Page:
The slate boards that would accept chalk markings are history. They are green boards now.
    Gadget Gainer

  5. #25
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    Well, Pat, I did say *rock*. One might argue that coal is a rock, but I don't consider it such. None of that other stuff you mentioned is rock, but there *is* limestone rock in the West Virginia hills (there must be, they have caves there). If you're not in the area that has caves (and you probably aren't, limestone and coal don't go together AFAIK), then you probably don't have anything I'd think of as rock until you dig down through the coal -- and then it's probably slate, mudstone, or possibly dolomite.

    Even the green boards in schools take marks from stuff marketed as chalk, but as I recall, it's got little actual chalk content these days -- zinc oxide in some friable binder so it makes a nice bright white mark and can be used to mark on "blackboard paint" which, as you say, is often green.

    Oh, never mind.
    Photography has always fascinated me -- as a child, simply for the magic of capturing an image onto glossy paper with a little box, but as an adult because of the unique juxtaposition of science and art -- the physics of optics, the mechanics of the camera, the chemistry of film and developer, alongside the art in seeing, composing, exposing, processing and printing.

  6. #26
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    Probably the oldest strata are limestone and sandstone. Diamonds have been found. There are fascinating inclined strata not too far from here. We have some cliffs where wind erosion is evident. Depending on where you are in North Carilina, you can see the same things. Around Mt. Airy, I heard accents that reminded me of younger days in West Virginia. I was born here, but brought up in Webster Groves, MO. My memories of a few days in Seattle were sunshine and rain every day. The rain seemed sort of dry.
    Gadget Gainer

  7. #27
    Donald Qualls's Avatar
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    If I hadn't moved to NC recently, Pat, I wouldn't understand what you mean by rain being "sort of dry" -- what I was used to calling rain in Seattle wouldn't even begin to pass here. People say Seattle is rainy -- and it is, in terms of number of days of rain in a year -- but Greensboro, NC gets more than half again as much rain as Seattle, measured in inches per year. The difference is that here, it falls at an inch an hour or greater, for a half hour or an hour at a time, and then it's sunny, hot, and humid for a week, where in Seattle it takes four or five days to accumulate an inch in the rain gauges. Well, and the other difference is that the summer is the rainy season here, where Seattle has most of its rain in the winter.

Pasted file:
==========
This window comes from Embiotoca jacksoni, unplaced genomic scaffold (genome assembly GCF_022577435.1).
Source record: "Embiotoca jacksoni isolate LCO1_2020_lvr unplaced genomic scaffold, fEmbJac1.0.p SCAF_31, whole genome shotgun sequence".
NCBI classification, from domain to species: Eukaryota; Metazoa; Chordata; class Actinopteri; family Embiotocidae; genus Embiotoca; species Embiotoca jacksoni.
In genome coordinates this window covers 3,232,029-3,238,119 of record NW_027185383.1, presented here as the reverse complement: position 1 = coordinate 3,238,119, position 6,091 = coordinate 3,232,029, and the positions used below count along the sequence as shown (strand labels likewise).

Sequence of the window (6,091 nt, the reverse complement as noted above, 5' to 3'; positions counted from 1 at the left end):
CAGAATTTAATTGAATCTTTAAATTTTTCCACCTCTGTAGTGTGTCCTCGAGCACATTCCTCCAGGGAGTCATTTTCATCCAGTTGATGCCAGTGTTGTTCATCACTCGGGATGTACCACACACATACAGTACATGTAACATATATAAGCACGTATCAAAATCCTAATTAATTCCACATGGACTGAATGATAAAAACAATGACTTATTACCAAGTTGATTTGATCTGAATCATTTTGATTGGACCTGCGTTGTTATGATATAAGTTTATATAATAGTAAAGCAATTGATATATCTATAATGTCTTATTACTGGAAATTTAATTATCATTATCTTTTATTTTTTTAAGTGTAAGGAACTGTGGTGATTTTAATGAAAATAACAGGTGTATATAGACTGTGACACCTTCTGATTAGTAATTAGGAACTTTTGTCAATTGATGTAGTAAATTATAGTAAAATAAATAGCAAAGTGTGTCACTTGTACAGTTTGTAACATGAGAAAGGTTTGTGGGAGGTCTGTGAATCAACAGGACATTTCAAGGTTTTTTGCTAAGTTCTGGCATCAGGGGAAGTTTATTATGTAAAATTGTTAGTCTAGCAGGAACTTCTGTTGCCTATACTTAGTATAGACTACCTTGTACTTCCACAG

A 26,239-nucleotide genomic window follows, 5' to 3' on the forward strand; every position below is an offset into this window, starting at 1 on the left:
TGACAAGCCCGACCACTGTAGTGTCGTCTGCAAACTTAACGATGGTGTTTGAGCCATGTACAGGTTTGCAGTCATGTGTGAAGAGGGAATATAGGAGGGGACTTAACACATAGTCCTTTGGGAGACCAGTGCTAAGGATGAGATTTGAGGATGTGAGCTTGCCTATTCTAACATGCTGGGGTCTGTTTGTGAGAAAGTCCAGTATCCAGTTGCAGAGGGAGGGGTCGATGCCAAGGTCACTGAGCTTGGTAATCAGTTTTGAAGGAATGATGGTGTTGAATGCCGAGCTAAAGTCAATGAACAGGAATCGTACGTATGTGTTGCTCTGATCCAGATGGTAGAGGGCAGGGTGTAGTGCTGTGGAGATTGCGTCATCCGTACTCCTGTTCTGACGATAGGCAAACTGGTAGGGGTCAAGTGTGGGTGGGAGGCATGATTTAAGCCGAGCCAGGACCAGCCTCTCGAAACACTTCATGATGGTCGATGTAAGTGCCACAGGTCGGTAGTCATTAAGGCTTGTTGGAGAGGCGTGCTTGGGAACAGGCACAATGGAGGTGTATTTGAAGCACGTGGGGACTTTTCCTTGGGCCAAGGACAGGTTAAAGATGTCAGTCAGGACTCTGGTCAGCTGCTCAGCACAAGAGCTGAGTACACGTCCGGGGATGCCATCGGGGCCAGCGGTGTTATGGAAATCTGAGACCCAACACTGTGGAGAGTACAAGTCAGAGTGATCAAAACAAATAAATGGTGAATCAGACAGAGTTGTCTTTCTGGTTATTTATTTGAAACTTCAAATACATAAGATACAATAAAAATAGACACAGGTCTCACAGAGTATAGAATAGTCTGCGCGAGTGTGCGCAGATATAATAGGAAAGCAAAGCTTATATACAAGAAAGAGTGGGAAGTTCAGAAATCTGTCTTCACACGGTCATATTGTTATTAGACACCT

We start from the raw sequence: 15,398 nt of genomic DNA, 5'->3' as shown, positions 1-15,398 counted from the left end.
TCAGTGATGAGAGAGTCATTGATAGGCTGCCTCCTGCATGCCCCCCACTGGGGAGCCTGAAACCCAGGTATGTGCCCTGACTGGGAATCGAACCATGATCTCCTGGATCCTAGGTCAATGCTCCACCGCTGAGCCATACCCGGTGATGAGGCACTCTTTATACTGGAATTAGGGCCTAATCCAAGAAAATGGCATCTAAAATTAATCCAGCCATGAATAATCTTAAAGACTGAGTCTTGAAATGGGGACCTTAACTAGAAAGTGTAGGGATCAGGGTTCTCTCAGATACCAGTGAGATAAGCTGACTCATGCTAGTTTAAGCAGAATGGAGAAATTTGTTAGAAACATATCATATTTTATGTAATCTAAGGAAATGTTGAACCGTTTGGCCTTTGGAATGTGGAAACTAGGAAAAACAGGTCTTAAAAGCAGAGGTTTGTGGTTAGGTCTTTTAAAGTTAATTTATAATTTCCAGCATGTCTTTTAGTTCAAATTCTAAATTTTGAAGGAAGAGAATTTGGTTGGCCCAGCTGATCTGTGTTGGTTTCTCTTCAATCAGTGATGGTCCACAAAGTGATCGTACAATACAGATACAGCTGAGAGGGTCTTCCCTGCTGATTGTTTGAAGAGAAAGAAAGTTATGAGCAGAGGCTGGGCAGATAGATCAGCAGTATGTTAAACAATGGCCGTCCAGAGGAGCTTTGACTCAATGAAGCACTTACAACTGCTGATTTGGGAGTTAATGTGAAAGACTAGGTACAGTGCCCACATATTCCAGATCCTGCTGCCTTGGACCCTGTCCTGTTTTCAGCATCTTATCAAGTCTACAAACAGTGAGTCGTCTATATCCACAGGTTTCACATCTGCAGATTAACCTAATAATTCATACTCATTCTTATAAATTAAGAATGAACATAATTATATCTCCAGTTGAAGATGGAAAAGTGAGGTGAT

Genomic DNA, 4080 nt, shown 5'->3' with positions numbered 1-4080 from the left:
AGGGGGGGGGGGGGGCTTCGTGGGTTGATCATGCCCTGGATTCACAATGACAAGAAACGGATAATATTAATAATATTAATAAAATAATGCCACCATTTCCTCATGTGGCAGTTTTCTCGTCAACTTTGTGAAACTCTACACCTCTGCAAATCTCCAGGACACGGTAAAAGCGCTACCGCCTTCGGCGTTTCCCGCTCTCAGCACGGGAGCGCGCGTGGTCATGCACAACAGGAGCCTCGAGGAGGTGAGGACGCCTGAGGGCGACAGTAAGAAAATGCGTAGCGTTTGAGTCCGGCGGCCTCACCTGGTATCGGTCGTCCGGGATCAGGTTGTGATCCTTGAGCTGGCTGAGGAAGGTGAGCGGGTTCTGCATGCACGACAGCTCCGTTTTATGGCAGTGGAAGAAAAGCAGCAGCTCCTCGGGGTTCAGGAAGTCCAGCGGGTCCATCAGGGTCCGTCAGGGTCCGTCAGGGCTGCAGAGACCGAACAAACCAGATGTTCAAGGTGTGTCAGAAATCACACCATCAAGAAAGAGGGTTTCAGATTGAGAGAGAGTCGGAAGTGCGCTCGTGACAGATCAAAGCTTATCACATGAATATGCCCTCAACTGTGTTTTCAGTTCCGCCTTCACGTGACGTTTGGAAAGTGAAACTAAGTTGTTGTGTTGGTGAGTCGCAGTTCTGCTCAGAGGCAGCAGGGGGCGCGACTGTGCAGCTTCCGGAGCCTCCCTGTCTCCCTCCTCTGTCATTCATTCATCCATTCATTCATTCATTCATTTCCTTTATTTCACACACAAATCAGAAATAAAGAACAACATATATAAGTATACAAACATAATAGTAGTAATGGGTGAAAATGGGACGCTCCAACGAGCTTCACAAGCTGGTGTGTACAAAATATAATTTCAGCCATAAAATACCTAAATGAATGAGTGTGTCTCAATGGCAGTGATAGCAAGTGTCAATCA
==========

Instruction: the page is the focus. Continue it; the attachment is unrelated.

Where I am, there isn't much limestone (though I see limestone pebbles mixed in when someone drops a load of gravel on a driveway) -- they say this area is the foothills, but after 20+ years in Seattle, I haven't seen anything I'd call a hill since I passed Asheboro while moving here. Certainly nothing here that would keep me at home on a snowy day (but the ice sheets we get are something else -- I have a policy that if I can't stand up on a road, I won't try to drive on it).

    Ah, well -- traded earthquakes and living in sight of a major volcano for multiple hurricane remnants per year and tornado warnings everyone ignores. Maybe I should move to Minnesota -- I know how to handle snow and cold weather after growing up in northern Idaho, and there hasn't been a volcanic eruption in that area in millions of years...
    Photography has always fascinated me -- as a child, simply for the magic of capturing an image onto glossy paper with a little box, but as an adult because of the unique juxtaposition of science and art -- the physics of optics, the mechanics of the camera, the chemistry of film and developer, alongside the art in seeing, composing, exposing, processing and printing.